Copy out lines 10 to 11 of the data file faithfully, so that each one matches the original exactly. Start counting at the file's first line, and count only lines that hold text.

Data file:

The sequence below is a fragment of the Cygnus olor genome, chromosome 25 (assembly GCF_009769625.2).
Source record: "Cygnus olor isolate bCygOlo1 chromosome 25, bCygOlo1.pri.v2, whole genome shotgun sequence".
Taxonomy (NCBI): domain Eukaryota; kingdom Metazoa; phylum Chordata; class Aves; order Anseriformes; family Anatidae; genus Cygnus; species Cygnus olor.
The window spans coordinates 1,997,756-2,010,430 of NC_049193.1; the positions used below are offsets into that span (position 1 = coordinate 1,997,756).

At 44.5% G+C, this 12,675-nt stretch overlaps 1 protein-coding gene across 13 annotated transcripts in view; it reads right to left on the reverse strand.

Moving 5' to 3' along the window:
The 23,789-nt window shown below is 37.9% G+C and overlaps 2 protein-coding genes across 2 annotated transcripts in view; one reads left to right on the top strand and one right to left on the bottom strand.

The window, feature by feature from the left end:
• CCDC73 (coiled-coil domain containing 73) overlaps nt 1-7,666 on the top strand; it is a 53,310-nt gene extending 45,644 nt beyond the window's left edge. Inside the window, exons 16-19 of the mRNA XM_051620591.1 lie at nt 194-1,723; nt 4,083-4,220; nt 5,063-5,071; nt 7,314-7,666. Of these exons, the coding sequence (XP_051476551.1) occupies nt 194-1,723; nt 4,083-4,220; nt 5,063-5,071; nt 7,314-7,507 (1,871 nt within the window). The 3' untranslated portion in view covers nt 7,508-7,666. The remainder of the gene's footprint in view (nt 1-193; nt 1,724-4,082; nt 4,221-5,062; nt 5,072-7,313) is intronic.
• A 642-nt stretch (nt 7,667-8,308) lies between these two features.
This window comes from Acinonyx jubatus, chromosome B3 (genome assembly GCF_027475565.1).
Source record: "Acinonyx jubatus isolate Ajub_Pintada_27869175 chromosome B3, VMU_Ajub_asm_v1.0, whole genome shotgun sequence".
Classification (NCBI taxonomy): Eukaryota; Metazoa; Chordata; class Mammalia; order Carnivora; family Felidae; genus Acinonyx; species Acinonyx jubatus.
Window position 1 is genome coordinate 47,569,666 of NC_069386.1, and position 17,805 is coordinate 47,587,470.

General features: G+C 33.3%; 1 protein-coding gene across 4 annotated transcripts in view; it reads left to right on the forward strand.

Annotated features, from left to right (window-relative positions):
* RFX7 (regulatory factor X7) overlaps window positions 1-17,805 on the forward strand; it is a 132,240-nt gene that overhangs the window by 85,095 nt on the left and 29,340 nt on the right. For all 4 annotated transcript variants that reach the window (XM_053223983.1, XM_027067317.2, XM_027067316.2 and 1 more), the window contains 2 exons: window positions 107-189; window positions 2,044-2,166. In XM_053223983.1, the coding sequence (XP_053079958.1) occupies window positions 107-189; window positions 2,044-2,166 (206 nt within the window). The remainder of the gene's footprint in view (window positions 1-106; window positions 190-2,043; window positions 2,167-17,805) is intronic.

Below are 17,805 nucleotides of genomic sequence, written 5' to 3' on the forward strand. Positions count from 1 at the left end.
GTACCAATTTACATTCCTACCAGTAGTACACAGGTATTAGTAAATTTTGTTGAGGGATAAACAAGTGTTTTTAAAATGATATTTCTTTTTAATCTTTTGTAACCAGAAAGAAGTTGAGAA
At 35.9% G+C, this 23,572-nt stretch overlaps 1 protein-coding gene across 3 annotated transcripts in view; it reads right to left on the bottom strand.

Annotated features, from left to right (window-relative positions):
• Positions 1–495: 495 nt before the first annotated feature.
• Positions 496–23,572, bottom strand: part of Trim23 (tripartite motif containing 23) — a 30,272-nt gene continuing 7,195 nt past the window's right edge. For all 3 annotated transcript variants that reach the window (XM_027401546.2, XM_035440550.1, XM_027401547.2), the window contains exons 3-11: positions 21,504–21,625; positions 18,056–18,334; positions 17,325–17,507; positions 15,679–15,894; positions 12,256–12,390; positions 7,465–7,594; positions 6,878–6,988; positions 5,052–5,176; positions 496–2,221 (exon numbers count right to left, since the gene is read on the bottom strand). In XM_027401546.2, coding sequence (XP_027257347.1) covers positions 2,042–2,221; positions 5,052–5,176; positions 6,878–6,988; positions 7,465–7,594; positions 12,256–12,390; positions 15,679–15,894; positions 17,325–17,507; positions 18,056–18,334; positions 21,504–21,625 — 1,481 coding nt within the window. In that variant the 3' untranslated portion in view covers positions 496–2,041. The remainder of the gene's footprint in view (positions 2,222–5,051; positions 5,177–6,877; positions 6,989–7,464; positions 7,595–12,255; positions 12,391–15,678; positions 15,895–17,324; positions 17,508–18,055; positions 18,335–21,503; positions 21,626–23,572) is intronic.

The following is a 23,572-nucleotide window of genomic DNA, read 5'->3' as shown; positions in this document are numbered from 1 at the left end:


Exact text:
• A 642-nt stretch (nt 7,667-8,308) lies between these two features.
This window comes from Acinonyx jubatus, chromosome B3 (genome assembly GCF_027475565.1).